For the first time since its inception, the NLNG Nigeria Prize for Literature has fully acknowledged the younger generation of writers, naming as finalists for its 2022 prize the poets Su’eddie Vershima Agema for Memory and the Call of Water, Romeo Oriogun for Nomad, and Saddiq Dzukogi for Your Crib, My Qibla. Each of the three only came into the scene in the last decade.
It is a major break in tradition for the $100,000 award, long considered the preserve of a certain class of veteran writers, with shortlists that consistently ignore fresh voices, which in turn has robbed it of prestige despite the huge cash.
Organized by Nigeria Liquefied and Natural Gas (NLNG), the biennial prize, which began in 2004, rotates among the genres of fiction, poetry, drama, and children’s literature. This year is for poetry and considers books published in the last four years. At $100,000, it is the richest literary prize in Africa.
The judging panel, chaired by Professor Sule Emmanuel Egya, includes Toyin Adewale-Gabriel and Dike Chukwumerije. Those on the advisory board are former winner Professor Akachi Adimora-Ezeigbo, who serves as chair, and Professors Olu Bafemi and Ahmed Yerima, the latter also a former winner.
The shortlist was chosen from an 11-book longlist announced in July.
Agema’s Memory and the Call of Water, the judges said, features “a consistent use of memory to reflect on life and destiny through the metaphor of water.” Nomad, whose author Oriogun was profiled in OPEN COUNTRY MAG’s The Next Generation special issue, “has a fresh language and a nostalgic engagement with the themes of exile and displacement.” Dzukogi’s Your Crib, My Qibla “translates tragedy into lyrical poetry with pathos and effortless imagery.”
Nomad and Your Crib, My Qibla were named in our list of anticipated books of 2022.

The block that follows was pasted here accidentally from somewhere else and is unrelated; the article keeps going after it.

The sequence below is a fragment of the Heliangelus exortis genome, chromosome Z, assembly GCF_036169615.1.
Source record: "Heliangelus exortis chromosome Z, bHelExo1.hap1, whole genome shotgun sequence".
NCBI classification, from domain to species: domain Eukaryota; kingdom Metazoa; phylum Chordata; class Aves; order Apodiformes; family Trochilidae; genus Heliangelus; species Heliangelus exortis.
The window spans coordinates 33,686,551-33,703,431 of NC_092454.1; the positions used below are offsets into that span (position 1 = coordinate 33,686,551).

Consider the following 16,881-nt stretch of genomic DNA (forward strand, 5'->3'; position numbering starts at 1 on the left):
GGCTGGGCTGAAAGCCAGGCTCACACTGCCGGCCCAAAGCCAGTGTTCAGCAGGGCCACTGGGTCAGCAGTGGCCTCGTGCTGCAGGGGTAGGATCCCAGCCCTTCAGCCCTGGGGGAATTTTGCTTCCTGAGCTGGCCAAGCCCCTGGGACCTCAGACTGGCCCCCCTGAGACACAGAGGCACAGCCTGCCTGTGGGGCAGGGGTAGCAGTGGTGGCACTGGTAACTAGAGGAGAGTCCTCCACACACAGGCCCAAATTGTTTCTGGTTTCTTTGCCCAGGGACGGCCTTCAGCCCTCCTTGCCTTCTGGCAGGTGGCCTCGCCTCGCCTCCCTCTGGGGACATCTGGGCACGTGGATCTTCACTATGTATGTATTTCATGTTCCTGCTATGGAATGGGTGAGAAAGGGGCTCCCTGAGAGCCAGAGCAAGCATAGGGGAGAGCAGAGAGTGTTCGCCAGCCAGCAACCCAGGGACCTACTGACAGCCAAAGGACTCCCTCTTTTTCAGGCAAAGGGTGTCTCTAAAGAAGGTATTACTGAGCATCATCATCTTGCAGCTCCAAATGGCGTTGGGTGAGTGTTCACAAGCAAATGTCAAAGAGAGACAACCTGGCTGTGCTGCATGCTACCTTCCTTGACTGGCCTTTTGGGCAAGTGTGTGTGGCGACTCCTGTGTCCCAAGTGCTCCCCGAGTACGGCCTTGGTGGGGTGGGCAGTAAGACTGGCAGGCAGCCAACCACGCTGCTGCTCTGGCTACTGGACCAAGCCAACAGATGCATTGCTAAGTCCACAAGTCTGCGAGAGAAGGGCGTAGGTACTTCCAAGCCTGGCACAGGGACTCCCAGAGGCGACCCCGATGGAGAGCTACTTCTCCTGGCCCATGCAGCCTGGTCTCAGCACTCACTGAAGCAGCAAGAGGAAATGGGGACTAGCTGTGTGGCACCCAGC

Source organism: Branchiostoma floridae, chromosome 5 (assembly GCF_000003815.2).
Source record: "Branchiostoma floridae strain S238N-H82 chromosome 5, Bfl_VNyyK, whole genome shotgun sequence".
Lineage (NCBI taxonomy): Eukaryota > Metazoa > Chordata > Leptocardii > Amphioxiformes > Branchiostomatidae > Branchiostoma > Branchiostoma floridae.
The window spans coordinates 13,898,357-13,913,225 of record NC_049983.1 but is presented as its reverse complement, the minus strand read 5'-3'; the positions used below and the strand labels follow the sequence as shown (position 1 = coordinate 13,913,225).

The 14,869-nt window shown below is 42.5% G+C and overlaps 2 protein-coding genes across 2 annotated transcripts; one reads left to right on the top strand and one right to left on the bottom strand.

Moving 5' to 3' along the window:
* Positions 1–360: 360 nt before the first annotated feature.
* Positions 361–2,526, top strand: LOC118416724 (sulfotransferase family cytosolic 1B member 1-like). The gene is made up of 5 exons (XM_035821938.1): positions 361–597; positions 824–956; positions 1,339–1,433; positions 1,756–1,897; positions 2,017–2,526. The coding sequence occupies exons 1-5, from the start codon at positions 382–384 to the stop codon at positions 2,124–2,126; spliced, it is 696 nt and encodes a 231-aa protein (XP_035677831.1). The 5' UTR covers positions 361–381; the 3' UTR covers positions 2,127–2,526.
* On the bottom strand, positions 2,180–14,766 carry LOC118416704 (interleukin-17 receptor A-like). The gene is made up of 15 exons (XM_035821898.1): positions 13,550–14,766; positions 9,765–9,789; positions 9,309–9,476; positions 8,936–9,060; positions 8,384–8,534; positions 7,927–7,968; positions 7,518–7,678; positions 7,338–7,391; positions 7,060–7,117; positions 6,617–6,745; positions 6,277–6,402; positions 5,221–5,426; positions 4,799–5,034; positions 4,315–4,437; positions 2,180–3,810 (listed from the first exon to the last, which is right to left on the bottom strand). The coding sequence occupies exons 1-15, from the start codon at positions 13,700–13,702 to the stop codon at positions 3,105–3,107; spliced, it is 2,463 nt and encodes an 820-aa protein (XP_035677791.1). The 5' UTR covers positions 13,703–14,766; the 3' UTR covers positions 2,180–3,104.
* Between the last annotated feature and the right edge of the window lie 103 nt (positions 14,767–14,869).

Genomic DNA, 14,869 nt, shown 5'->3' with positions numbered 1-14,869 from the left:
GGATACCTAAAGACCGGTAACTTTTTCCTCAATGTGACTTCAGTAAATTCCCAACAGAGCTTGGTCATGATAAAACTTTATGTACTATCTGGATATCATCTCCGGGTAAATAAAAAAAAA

“I am stunned and so happy to know that my collection, Nomad, is on the shortlist for the one hundred thousand dollars NLNG Nigeria Prize for Literature,” wrote Oriogun on Facebook. “I began this book at the Seme Border, wishing my homeland goodbye, carrying into exile stories, the ruins of places, and hope, always hope. I am also so fucking happy to be on the shortlist with Saddiq and Su, poets from my generation.”
Dzukogi wrote, “Su’eddie, Romeo, one of us is about to be $100,000 rich!!!!! I am honored to be standing alongside you— you all deserve this! It’s good morning for Nigerian poetry!”
Agema wrote that he is “excited to be on this list with my brothers, Romeo and Saddiq, who I love dearly and with whom, I have walked many literary paths.” He called it “a win on many fronts,” saying, “I am humbled that we are the faces around which this spectacular story is being told.”
According to Adimora-Ezeigbo, the Ugandan poet Susan Nalugwa Kiguli, an associate professor of literature at Makerere University, will write reviews of the three books on the shortlist.
The winner will be announced in October.
“For Nigeria, this is such good news,” Oriogun said, “an omen that we are finally coming into the shadows of those who came before us.”
CORRECTION: An earlier version of this report wrongly stated that the three finalists came into the scene after 2015. Agema and Dzukogi had been publishing much earlier.